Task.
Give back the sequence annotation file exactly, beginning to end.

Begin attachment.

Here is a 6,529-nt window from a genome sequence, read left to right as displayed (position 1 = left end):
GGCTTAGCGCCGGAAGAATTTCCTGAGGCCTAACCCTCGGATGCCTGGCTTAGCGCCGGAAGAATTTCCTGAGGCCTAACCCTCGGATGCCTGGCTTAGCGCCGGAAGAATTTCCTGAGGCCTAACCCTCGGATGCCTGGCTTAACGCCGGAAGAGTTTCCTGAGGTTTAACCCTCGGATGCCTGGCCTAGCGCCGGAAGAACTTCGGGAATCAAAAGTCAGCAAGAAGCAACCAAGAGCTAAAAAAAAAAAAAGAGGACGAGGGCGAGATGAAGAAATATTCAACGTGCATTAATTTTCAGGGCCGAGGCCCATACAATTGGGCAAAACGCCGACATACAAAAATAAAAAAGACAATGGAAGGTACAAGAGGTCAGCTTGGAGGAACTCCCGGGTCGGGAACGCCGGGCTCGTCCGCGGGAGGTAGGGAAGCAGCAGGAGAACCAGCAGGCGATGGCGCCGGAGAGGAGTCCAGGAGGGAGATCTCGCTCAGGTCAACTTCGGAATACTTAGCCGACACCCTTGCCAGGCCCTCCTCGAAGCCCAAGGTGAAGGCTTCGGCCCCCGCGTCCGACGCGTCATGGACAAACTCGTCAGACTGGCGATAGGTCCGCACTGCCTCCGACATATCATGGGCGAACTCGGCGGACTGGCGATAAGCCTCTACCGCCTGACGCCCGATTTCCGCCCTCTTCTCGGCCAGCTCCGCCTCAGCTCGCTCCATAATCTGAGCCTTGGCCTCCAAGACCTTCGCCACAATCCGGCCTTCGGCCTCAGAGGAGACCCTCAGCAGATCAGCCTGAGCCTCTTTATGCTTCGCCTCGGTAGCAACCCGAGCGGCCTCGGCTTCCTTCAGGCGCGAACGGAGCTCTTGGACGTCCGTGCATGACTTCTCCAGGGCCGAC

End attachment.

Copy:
Here is a 6,529-nt window from a genome sequence, read left to right as displayed (position 1 = left end):
GGCTTAGCGCCGGAAGAATTTCCTGAGGCCTAACCCTCGGATGCCTGGCTTAGCGCCGGAAGAATTTCCTGAGGCCTAACCCTCGGATGCCTGGCTTAGCGCCGGAAGAATTTCCTGAGGCCTAACCCTCGGATGCCTGGCTTAACGCCGGAAGAGTTTCCTGAGGTTTAACCCTCGGATGCCTGGCCTAGCGCCGGAAGAACTTCGGGAATCAAAAGTCAGCAAGAAGCAACCAAGAGCTAAAAAAAAAAAAAGAGGACGAGGGCGAGATGAAGAAATATTCAACGTGCATTAATTTTCAGGGCCGAGGCCCATACAATTGGGCAAAACGCCGACATACAAAAATAAAAAAGACAATGGAAGGTACAAGAGGTCAGCTTGGAGGAACTCCCGGGTCGGGAACGCCGGGCTCGTCCGCGGGAGGTAGGGAAGCAGCAGGAGAACCAGCAGGCGATGGCGCCGGAGAGGAGTCCAGGAGGGAGATCTCGCTCAGGTCAACTTCGGAATACTTAGCCGACACCCTTGCCAGGCCCTCCTCGAAGCCCAAGGTGAAGGCTTCGGCCCCCGCGTCCGACGCGTCATGGACAAACTCGTCAGACTGGCGATAGGTCCGCACTGCCTCCGACATATCATGGGCGAACTCGGCGGACTGGCGATAAGCCTCTACCGCCTGACGCCCGATTTCCGCCCTCTTCTCGGCCAGCTCCGCCTCAGCTCGCTCCATAATCTGAGCCTTGGCCTCCAAGACCTTCGCCACAATCCGGCCTTCGGCCTCAGAGGAGACCCTCAGCAGATCAGCCTGAGCCTCTTTATGCTTCGCCTCGGTAGCAACCCGAGCGGCCTCGGCTTCCTTCAGGCGCGAACGGAGCTCTTGGACGTCCGTGCATGACTTCTCCAGGGCCGAC